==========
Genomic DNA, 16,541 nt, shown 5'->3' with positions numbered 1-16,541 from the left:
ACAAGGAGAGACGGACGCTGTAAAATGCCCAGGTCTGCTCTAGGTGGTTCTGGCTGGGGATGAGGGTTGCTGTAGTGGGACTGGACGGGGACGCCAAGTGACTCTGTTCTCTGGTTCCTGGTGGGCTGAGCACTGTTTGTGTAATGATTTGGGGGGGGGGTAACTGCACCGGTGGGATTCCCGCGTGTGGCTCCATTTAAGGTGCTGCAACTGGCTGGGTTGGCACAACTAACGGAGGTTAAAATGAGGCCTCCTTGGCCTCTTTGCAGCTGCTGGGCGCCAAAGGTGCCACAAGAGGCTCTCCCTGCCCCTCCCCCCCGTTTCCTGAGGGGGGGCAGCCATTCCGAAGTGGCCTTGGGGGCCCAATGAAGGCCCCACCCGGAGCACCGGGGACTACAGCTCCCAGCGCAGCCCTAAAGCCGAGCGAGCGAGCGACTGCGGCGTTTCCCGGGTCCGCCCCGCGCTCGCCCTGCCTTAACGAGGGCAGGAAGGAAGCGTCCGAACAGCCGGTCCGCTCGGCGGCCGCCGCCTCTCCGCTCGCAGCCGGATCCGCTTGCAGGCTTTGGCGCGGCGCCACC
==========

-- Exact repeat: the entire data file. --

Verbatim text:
Genomic DNA, 16,541 nt, shown 5'->3' with positions numbered 1-16,541 from the left:
ACAAGGAGAGACGGACGCTGTAAAATGCCCAGGTCTGCTCTAGGTGGTTCTGGCTGGGGATGAGGGTTGCTGTAGTGGGACTGGACGGGGACGCCAAGTGACTCTGTTCTCTGGTTCCTGGTGGGCTGAGCACTGTTTGTGTAATGATTTGGGGGGGGGGTAACTGCACCGGTGGGATTCCCGCGTGTGGCTCCATTTAAGGTGCTGCAACTGGCTGGGTTGGCACAACTAACGGAGGTTAAAATGAGGCCTCCTTGGCCTCTTTGCAGCTGCTGGGCGCCAAAGGTGCCACAAGAGGCTCTCCCTGCCCCTCCCCCCCGTTTCCTGAGGGGGGGCAGCCATTCCGAAGTGGCCTTGGGGGCCCAATGAAGGCCCCACCCGGAGCACCGGGGACTACAGCTCCCAGCGCAGCCCTAAAGCCGAGCGAGCGAGCGACTGCGGCGTTTCCCGGGTCCGCCCCGCGCTCGCCCTGCCTTAACGAGGGCAGGAAGGAAGCGTCCGAACAGCCGGTCCGCTCGGCGGCCGCCGCCTCTCCGCTCGCAGCCGGATCCGCTTGCAGGCTTTGGCGCGGCGCCACC